Reflections: “Enhancing Your Ability to Live an Authentic Life” with Sarah Przedpelska & Sara Pestana

Sarah Przedpelska and Sara Pestana facilitated this thoughtful session and engaged participants in the discussion of how and what we define as meaningful education. We explored how received education merges with our identities, values and interests, in building a purposeful future.

The first point of discussion was on success. How we define it and what it means for each one of us. We explored whether it was static or fluid and how it evolves through time. Where traditional education is considered, is our success determined only through and by how educated we are?

Each participant was asked to define their understanding of education. Many definitions came up – some agreed it was the state’s way of ensuring success of its citizens; others suggested it was the state’s way of passing on or reproducing culture. But education should be more. It should not only prepare us for a job/work, it should prepare us for life. Being educated is usually equated with a piece of paper – a diploma we acquire to mark the conclusion of designed knowledge, but it should also be viewed as a process of formations; one that molds us as human beings.

Schools educate us on ‘the what’ through the programs developed by national ‘experts’ on specific subjects. Together with other experts and administrators, they decide what we are supposed to know after we finish school. However, curriculums are not as fluid as changes in societies and thus leads to discrepancies and a gap between ‘the what’ – that is designed to be learned in schools, and the experiences and issues people face on a daily basis.

One way to bridge the gap is in exploring ‘the who’ – people we know and have in our circles. It is important to have people who can point us in right direction, connect us to network we ordinarily would not have had, suggest books to us to read or challenge us in a different way of thinking and viewing the world.

We all have people in our lives with whom we have strong ties – our family and close friends, who nurture us. However, the people with whom we have weaker ties are often the ones who open doors for us and help us develop into a world that can actively shape our success. These days, career is no longer a continuous process. People go though multiple jobs and careers in their lives, and in this sense, it’s very valuable to see what role our connections and network have in shaping and supporting our various paths.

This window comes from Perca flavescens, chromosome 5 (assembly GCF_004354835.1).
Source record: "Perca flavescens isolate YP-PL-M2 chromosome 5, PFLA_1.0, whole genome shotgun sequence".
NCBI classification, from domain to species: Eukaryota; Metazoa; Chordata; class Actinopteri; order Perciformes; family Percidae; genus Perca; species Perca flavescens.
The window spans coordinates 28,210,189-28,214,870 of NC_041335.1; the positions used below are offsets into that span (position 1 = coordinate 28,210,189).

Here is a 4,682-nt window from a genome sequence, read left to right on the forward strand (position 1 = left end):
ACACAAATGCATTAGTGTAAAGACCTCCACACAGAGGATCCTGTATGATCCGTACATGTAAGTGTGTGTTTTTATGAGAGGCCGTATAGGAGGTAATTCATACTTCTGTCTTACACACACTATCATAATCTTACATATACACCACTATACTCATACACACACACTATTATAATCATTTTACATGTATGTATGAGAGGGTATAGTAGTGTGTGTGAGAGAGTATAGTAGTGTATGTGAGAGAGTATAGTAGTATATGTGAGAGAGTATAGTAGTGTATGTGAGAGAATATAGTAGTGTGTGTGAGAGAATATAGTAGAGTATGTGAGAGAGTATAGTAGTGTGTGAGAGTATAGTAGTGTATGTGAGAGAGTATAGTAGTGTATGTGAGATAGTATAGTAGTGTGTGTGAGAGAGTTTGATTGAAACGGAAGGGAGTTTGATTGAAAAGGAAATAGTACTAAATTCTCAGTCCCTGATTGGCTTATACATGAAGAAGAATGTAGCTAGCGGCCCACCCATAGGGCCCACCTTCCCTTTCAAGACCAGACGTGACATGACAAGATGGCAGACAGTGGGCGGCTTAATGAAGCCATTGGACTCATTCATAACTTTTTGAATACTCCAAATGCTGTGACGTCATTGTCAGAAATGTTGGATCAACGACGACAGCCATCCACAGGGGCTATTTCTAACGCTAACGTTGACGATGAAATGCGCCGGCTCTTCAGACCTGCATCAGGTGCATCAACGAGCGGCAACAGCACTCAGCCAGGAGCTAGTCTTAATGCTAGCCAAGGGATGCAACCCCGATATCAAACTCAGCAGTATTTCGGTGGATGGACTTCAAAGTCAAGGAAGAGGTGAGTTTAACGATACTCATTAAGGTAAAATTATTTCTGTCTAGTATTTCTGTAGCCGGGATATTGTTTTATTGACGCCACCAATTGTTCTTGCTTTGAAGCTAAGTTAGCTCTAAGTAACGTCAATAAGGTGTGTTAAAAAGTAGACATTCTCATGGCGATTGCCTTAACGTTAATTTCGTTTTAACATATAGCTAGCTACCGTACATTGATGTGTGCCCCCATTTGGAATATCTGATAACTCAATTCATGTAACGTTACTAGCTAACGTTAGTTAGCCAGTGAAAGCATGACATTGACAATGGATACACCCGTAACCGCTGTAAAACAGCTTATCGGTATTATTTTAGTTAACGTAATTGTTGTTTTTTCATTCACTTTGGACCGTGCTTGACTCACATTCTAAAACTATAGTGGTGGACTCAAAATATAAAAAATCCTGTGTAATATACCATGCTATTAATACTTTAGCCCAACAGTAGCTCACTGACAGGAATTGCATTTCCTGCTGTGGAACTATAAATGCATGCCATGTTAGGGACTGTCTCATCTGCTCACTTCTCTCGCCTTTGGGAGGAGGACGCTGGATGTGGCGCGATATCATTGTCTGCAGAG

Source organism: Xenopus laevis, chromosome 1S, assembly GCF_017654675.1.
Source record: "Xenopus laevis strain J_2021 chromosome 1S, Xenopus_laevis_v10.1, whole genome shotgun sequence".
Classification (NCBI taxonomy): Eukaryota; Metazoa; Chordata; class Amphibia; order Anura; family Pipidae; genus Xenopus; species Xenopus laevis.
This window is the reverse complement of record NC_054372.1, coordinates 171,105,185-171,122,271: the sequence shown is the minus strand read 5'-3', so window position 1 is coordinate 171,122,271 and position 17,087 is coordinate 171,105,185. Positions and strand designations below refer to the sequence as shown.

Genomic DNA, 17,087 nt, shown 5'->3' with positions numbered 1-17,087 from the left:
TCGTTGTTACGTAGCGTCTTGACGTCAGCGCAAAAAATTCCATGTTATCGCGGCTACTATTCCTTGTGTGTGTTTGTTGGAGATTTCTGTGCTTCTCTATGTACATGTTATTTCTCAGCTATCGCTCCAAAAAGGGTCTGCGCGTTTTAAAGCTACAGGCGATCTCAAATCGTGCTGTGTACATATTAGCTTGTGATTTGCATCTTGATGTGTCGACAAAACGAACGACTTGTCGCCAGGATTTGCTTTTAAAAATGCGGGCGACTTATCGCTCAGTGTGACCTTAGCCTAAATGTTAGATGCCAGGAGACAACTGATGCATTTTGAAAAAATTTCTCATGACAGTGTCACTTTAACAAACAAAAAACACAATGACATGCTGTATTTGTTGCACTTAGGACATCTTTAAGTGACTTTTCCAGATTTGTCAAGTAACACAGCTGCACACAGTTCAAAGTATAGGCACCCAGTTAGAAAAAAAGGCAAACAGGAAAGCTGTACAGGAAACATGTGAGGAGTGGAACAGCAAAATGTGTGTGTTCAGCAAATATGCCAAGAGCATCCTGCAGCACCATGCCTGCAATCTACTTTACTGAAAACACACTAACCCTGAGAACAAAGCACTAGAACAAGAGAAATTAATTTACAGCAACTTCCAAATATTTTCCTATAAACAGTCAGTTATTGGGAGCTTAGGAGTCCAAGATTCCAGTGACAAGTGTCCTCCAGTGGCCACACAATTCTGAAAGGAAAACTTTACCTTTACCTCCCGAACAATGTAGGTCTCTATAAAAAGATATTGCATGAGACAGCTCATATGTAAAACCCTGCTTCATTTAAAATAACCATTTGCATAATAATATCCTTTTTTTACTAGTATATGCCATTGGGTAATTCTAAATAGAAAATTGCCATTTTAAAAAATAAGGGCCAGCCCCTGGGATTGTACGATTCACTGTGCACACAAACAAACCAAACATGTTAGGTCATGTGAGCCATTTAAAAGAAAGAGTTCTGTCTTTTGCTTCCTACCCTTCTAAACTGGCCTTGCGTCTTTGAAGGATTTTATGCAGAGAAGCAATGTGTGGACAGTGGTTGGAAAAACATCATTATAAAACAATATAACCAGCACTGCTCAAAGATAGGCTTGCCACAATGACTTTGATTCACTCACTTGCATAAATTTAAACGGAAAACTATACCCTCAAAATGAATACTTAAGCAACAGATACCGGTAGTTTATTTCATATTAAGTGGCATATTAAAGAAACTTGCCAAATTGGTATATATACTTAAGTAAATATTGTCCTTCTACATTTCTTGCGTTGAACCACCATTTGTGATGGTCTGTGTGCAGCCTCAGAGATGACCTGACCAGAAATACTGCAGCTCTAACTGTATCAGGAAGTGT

Sarah and Sara, throughout this workshop facilitated activities that required us to think of ourselves and the values that matter to us. At one point, we were asked to write down ten of our strongest values. Thereafter, we were asked to quickly shave three off, then two, then three more… leaving us with the three most core values. This required quick thinking and participants had to reflect on what the three values left on their notes meant to them, and why they negotiated them as being more ‘valuable’ than the other seven that were shaved off. 

To navigate the many forks in the road that we might take, we need the right set of skills and values to adapt to and manage new circumstances. If we introspect and revisit experiences in our lives which we considered challenging or decisive, we often find that we are very proud of our achievement of surviving in spite of the difficulty. By evaluating the skills and values, we apply – for example, resilience, perseverance, hard work, kindness – we find that a common thread between those experiences are values that make us thick.

In many ways, our strengths are not something we were born with; they are traits developed via nature and nurture over time. We may come upon our strength through experiences that define us, or by exploring our interests, developing our talents and abilities and making an active decision to invest in them.

Furthermore, we were asked an important question at this session, to which participants had to reflect on and share with the group.

            “What would you do, if you couldn’t fail?”

To you reading this, we now transfer this question to you. What would you do if you couldn’t fail?

If you can answer this question, then we’d like to challenge you to start doing today, what you would do if could not fail.

We are thankful to Sarah and Sara for an excellent facilitation of this session. It involved a lot of introspection and reevaluation of inherently accepted beliefs and reproduced culture. This allowed participants to assess their norms and values, and gave us much to think about for many days thereafter. We are thankful for their time and guidance in facilitating this and we look forward to future sessions with both Sarah and Sara.

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